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New Economy Skills for Africa Program-Information and Communication Technologies

NESAP-ICT is an innovative program launched by the World Bank in 2008 to support countries in Sub-Sahara Africa (SSA) in building skills for the knowledge economy. It focuses initially on globally-benchmarked, employable skills for the Information Technology (IT) and IT Enabled Services (ITES) industry—a sector that can create thousands of new jobs and catalyze economic and social transformation.

The IT/ITES industry offers young people the prospect of work in many areas. In IT the options include hardware and software maintenance, network administration, help desk services, applications development and maintenance and R&D; while in ITES, they include call center and back office operations, multimedia, and animation and cross-industry services such as Finance and Accounts and Human Resources.

The encouraging news is that the global “potential” for IT/ITES outsourcing is currently estimated at US$ 500 billion, only 15% of which seems to have been tapped; and is expected to treble to US$1.5 to 1.6 trillion by 2020. The lack of skilled manpower is a binding constraint to realizing the potential of the sector. Even India which has 30% of the global labor supply suitable for the industry expects a shortfall of 0.8 to 1.2 million skilled workers for its ITES industry by 2012. SSA is thus keen to boost its "talent" profile so as to benefit from this burgeoning market opportunity 




Bringing Africa onto the global IT-ITES radar screen

The soon-to-be-completed submarine fiber optic cable networks around Africa, and the terrestrial backbone networks that are now being laid promise a new era of affordable, high speed broadband connectivity throughout the continent. African countries therefore hope to claim a slice of the global IT-ITES business. Emerging successes include: Mauritius in “eco-friendly IT”, South Africa in “IT-enabled financial services” and Egypt in “multilingual call centers.” Senegal, Kenya, Ghana, Madagascar and Nigeria are stepping onto the global outsourcing stage. All these countries believe that skilled workers are critical for deepening and sustaining their momentum.



Potential for new jobs,economic growth, and increased productivity

IT can transform the economy and affect people’s lives, as experiences in various countries suggest:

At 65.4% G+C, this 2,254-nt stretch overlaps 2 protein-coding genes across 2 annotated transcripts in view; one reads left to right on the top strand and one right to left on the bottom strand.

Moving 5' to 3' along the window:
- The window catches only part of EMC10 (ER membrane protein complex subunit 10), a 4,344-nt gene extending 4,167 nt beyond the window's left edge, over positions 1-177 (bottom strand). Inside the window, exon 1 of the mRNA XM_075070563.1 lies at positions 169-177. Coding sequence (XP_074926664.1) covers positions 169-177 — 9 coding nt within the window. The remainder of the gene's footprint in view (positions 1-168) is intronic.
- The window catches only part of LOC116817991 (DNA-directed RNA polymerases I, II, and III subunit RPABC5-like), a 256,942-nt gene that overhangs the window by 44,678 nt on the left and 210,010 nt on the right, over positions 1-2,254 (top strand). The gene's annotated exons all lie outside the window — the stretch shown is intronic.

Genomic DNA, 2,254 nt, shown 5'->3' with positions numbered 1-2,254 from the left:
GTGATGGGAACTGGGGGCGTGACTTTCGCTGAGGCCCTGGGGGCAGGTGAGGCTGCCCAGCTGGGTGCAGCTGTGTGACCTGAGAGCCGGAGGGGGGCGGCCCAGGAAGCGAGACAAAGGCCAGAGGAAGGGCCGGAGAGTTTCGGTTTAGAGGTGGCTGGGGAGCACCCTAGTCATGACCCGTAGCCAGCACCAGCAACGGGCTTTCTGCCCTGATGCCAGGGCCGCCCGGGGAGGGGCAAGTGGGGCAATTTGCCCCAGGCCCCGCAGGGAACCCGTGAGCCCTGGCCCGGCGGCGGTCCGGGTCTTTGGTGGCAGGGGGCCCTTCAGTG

• New jobs come with a robust IT-ITES industry. In India, the industry’s expansion in the past 15 years added more than 10 million direct and indirect jobs. In South Africa it is expected to employ 100,000 workers directly and indirectly by 2009; in the Philippines, it is projected to employ a total of 900,000 people by 2010;

  • Economic growth from increased exports and revenues is another benefit. In 2009, the Indian IT-ITES industry will contribute an estimated US$70 billion to the GDP, a share of 6%; in the Philippines the industry’s contribution in 2010 is expected to reach US$13 billion, about 8 percent of the GDP.

  • Increased productivity from economy-wide IT integration is also showing up as a result of the rapid spread of e-applications and digital tools to such diverse areas as manufacturing, transportation, logistics, finance, banking, governance, health, education and even in traditional sectors like agriculture. IT investments have been found to raise worker productivity three to five times that of non-IT capital. Studies of the US have shown that they were responsible for two-thirds of total factor productivity growth between 1995 and 2002 and for virtually all of the growth in labor productivity in that period.

Products, Services


Building a pool of globally-benchmarked IT-ITES talent in Africa

NESAP-ICT is about skills that resonate with international standards in the IT/ITES industry and that are employable. It therefore emphasizes:

  • Globally-benchmarked, industry-rated skills assessment, training and certification.
  • "Bridge" style training programs that align what students are taught and what industry requires.
  • Industry collaboration, for example, through “knowledge hubs” to develop curricula, learning content, and testing and certification standards.
  • Mainstreaming ICT in education to take advantage of IT-enabled learning and to prepare future generations of IT-savvy workers.

NESAP-ICT is assisting eight countries in Sub-Saharan Africa:



Lesson Learnt and Results

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Eight SSA countries benefit from 3 types of support under NESAP-ICT